Most people have a tendency to pay religion far more respect than it deserves. We tend to be inculcated from birth with the idea that, generally, religion is good, deserves respect, and that because it usually deals with such things as omnipotent beings, the afterlife, and other delusional concepts, we should tread softly when discussing the subject, lest we anger the gods.
If you follow religious thinking to its many illogical conclusions, you often end up with stuff like this.
MIAMI — Devotees of a Miami man claiming to practice a traditional African religion say they had to ingest the mucus of a Giant African Snail that sickened them.
Federal authorities in January raided Charles L. Stewart’s home after receiving complaints. Stewart has not been criminally charged, but prosecutors and state and federal wildlife agencies are investigating. The Giant African Snail is prohibited in the U.S. without special approval.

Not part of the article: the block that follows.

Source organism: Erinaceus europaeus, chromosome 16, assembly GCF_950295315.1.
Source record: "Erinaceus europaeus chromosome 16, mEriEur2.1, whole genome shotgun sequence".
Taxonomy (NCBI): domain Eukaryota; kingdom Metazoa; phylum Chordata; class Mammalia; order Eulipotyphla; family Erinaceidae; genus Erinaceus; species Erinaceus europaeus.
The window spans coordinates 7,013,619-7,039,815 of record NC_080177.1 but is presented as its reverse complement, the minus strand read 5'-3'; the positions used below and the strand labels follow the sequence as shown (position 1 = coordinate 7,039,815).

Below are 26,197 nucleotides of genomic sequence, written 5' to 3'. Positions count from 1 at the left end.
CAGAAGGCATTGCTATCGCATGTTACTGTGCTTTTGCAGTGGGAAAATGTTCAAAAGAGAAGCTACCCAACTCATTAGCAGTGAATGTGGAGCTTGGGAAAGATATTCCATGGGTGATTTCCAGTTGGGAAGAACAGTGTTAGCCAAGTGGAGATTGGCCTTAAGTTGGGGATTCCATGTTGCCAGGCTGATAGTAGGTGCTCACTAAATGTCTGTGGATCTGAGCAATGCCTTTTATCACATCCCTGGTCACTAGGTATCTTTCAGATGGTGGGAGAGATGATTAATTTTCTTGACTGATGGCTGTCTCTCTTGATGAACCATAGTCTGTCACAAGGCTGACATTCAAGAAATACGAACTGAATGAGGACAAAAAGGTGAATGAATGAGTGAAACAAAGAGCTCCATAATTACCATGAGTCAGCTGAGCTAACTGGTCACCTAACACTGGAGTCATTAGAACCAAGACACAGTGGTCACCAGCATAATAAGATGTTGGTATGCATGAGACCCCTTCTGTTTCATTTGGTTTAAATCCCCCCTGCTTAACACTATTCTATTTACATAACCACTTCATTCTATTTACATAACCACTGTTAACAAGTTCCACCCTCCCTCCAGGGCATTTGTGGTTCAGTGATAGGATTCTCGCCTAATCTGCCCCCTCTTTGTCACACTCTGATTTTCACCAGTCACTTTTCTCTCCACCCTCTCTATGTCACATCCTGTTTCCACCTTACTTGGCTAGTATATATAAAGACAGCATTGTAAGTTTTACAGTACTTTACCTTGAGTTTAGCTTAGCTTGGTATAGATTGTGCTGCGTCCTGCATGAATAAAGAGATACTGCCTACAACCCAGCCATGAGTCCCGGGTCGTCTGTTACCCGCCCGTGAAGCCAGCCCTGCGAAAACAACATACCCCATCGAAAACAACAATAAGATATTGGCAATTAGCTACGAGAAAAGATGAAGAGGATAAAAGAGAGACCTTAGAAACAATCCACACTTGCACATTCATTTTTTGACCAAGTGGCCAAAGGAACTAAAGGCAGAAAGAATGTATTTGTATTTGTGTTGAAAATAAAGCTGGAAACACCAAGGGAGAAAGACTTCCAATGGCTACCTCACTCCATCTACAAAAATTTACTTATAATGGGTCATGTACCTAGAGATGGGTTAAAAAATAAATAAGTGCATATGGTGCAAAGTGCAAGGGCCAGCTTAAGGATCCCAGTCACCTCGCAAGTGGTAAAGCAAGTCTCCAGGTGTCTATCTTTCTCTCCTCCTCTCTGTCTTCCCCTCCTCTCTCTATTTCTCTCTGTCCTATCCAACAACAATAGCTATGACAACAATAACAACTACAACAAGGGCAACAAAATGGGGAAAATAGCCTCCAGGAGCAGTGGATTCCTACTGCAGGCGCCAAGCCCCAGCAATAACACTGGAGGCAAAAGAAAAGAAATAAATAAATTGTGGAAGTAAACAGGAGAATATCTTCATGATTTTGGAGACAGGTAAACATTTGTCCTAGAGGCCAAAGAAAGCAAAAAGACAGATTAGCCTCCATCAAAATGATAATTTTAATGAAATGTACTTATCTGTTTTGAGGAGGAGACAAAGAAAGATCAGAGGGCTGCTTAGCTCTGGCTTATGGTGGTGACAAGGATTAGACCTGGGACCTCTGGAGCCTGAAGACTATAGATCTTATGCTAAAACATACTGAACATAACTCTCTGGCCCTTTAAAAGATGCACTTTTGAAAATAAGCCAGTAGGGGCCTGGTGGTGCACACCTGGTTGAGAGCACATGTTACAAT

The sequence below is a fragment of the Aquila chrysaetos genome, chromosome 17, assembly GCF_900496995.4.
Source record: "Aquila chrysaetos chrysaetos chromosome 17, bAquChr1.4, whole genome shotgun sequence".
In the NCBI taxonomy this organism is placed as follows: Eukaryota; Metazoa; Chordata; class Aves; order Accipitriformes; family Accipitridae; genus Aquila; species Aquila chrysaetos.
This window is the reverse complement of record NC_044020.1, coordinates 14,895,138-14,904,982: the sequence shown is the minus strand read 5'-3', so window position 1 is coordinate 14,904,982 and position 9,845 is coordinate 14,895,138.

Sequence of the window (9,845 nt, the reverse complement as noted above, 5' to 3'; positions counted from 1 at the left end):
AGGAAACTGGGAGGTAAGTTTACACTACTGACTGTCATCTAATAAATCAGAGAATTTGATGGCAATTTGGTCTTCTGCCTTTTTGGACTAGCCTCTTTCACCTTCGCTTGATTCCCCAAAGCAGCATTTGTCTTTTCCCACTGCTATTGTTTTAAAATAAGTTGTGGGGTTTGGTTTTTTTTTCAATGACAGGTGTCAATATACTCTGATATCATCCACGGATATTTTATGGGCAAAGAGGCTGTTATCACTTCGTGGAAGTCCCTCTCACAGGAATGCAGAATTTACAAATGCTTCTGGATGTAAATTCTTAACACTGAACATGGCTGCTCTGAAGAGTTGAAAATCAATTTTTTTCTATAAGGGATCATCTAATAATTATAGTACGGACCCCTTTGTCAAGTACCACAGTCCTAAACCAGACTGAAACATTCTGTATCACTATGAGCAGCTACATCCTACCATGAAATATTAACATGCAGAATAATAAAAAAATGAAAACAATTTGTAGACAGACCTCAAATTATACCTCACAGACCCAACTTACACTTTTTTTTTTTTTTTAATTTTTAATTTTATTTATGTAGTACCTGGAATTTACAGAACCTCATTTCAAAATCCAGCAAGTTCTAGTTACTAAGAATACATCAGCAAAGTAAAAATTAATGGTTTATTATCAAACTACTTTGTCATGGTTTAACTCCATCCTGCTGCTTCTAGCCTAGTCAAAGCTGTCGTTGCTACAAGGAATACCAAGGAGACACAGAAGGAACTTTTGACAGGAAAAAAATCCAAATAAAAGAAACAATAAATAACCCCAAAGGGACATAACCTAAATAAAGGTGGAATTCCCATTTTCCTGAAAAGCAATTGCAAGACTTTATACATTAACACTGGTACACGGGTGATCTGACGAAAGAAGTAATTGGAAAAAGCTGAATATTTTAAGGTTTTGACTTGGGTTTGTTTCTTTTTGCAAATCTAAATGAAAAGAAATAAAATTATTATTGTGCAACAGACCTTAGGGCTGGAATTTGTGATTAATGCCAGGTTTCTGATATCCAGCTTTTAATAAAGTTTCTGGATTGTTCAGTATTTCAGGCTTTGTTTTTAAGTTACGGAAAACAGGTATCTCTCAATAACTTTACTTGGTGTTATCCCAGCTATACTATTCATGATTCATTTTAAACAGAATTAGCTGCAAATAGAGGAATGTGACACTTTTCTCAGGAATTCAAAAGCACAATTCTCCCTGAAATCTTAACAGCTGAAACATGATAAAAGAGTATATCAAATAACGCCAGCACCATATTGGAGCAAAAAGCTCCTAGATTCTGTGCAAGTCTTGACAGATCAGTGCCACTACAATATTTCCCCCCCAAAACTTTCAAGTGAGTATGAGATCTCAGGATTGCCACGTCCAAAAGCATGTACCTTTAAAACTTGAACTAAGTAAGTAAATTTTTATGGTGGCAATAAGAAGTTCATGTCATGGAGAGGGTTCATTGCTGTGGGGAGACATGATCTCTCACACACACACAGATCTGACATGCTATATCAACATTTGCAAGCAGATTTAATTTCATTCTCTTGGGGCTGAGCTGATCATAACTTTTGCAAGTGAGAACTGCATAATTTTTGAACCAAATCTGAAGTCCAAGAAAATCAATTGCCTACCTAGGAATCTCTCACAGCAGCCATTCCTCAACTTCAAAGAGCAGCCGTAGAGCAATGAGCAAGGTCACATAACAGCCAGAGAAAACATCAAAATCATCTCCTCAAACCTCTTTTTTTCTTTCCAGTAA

Experts say it devastates new ecosystems. The snail grows up to 10 inches long, can reproduce on its own and even can even eat plaster.
Stewart says he means no harm, and his religion uses the snails in healing ceremonies.
Followers said they got violently ill, losing weight and developing strange lumps in their stomachs.
Maybe they’re little baby snails growing in there, since they can reproduce on their own. The mere thought of that would cause me to become violently ill, though I wouldn’t argue about a little weight loss. I could use it.
Now really, is there not a fine line between a religious ritual involving the ingestion of Giant Snail juice , and one involving common wine that someone prays over in the belief that it’s been transformed into god’s blood? At least the Catholics let you drink something tasty, even if alter wine isn’t exactly a fine Cabernet.
Perhaps that explains the overwhelming prevalence of Catholicism, while this little known African religion only has a few, violently ill Floridian adherents.